2018-01-24 05:00:00 2018-01-25 04:59:00 SPH After a botched operation to relieve chronic back pain last March left her needing a wheelchair, chef Jasmine Ho wondered if she would ever work again.

After a botched operation to relieve chronic back pain last March left her needing a wheelchair, chef Jasmine Ho wondered if she would ever work again.

She had 30 years of experience as a home economics teacher and a pastry chef .

But the 51-year-old was left without any sensation in her limbs - and bleak prospects in the workforce - because of a spinal bacterial infection caused by an improperly sterilised rod inserted into her back.

She returned to her job as a home economics assistant at Assumption English School, but resigned after a month. "The classes were on the third floor and I had to take the lift up. One day, the lift broke down and I did not want to inconvenience others, so I quit," she said.

Ms Ho tried looking for other jobs, but many were not wheelchair-friendly.

Then came an Italian cafe at the Singapore University of Technology and Design (SUTD) designed to accommodate people in wheelchairs in the customer area and in the kitchen. About three months later, SPD, an organisation that helps integrate people with disabilities back into society, put Ms Ho in touch with the cafe.

In November, eight months after her operation, she was back at work as a chef, thanks to My NoNNa's Wheelchair Workplace Friendly Cafe. She said she enjoys it even though it can be busy and tiring during peak periods as she is the only chef at the outlet.

The cafe was designed by Ms Geraldine Tan, chief executive of social enterprise My NoNNa's, and a group of seven SUTD students as part of their final-year project.

Ms Tan, who is in her 40s, set up My NoNNa's in 2015 with a mission to provide meaningful employment to people with special needs. There are two other outlets - in Raffles Institution and Nanyang Girls' High School - and they hire special-needs employees as well.

Ms Ho is the only employee who uses a wheelchair.

Ms Tan started My NoNNa's after working for 22 years in the management industry.

"But at a certain stage in your life... you have to do something more meaningful, so I finally took the leap of faith," she said.

She was inspired to create the cafe after she saw a man in a wheelchair at a hawker centre serving coffee. Ms Tan approached SUTD with the idea to create a cafe suitable for kitchen and service staff who needed wheelchairs. She said a wall and some cabinets in the kitchen were demolished to provide an open space. Workstations were lowered and a ramp created.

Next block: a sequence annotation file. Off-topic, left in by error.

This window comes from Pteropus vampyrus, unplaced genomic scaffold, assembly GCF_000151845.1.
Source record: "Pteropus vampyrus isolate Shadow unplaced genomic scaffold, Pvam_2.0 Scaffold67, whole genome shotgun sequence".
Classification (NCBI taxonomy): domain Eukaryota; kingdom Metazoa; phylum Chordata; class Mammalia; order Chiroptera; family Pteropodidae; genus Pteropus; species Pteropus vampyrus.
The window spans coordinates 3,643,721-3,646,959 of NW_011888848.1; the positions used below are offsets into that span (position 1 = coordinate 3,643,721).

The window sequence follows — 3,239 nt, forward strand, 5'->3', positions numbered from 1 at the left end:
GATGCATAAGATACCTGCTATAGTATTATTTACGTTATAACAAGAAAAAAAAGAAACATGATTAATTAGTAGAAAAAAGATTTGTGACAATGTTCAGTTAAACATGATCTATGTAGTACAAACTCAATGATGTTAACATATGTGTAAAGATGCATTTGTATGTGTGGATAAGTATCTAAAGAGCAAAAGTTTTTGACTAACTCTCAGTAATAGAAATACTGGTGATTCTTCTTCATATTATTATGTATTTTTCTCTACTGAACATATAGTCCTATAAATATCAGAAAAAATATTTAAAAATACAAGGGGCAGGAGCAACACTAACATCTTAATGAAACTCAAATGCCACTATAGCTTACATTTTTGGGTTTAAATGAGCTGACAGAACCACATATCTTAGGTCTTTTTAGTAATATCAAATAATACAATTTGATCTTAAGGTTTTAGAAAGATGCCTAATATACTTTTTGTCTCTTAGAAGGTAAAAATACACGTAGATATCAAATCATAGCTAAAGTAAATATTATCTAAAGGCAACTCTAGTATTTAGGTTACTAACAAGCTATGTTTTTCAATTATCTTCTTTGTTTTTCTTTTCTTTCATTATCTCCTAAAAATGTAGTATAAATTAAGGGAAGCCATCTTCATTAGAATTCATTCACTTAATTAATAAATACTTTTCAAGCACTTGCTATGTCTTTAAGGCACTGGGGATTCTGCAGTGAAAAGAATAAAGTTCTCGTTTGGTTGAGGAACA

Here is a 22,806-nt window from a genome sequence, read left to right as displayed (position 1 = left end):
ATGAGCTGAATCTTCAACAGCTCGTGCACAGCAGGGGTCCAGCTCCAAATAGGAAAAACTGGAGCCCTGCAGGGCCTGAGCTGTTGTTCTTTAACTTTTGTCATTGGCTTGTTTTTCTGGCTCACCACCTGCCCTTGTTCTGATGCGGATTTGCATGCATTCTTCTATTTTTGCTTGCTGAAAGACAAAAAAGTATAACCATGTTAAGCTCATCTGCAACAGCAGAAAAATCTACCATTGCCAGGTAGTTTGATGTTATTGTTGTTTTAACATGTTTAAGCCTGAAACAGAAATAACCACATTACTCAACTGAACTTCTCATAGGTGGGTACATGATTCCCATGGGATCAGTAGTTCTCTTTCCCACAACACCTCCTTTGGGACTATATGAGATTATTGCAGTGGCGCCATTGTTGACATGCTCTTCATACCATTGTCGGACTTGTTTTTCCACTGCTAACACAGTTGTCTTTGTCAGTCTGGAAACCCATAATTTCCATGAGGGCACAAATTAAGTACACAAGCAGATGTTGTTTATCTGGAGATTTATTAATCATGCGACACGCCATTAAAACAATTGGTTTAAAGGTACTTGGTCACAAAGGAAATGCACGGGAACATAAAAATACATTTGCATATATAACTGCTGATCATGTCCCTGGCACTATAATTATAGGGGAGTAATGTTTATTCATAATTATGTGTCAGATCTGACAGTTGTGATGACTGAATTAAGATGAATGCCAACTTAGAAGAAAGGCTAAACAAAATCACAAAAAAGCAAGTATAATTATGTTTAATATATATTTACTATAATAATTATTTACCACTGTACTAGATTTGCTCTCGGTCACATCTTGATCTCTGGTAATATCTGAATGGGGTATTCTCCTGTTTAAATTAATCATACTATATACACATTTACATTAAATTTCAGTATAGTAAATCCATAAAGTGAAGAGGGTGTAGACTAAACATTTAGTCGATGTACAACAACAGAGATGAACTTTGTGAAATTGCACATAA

The team also created an automated machine that cooks pasta in boiling water.

Customers dine at trapezium-shaped tables designed to accommodate wheelchair users.

SUTD student Toh Hui Wen, 23, said she leapt at the opportunity to be part of the project.

"I saw that it was a good chance to apply what we had learnt in school to a real-life situation that could help to benefit the community," said Ms Toh, now an architectural designer.

Planning started in end-2016 and renovation works began in September last year. The cafe was fully operational in November, with Ms Ho in the kitchen.

Ms Tan spent almost $50,000 of her own money for the renovation because she could not secure funding. "If chef Jasmine cooks something she has never made before, she develops a sense of pride. And that is something that provides meaning to my life," she said.

She also allocates time for Ms Ho to stretch and move around with the help of a walking frame while at work.

Ms Tan plans to hire two more employees with special needs for the SUTD outlet this month. It currently has three employees, including Ms Ho.

Popular dishes at My NoNNa's include oven-baked pastas, cheesy quesadilla and Italian roast chicken with spaghetti. Main courses at the SUTD outlet start from $5.50 for SUTD students and $6 for the public.

Mr Teoh Teik Toe, 50, visits the cafe at least three times a week.

"The food is nice, the price is cheap and the service is efficient," said Mr Teoh, who is an associate programme director at SUTD.

Ms Tan's ultimate goal is to employ 100 people with special needs. She said others can help with simple acts. "You may not have the patience to look after them, but come buy a cup of coffee and that helps."

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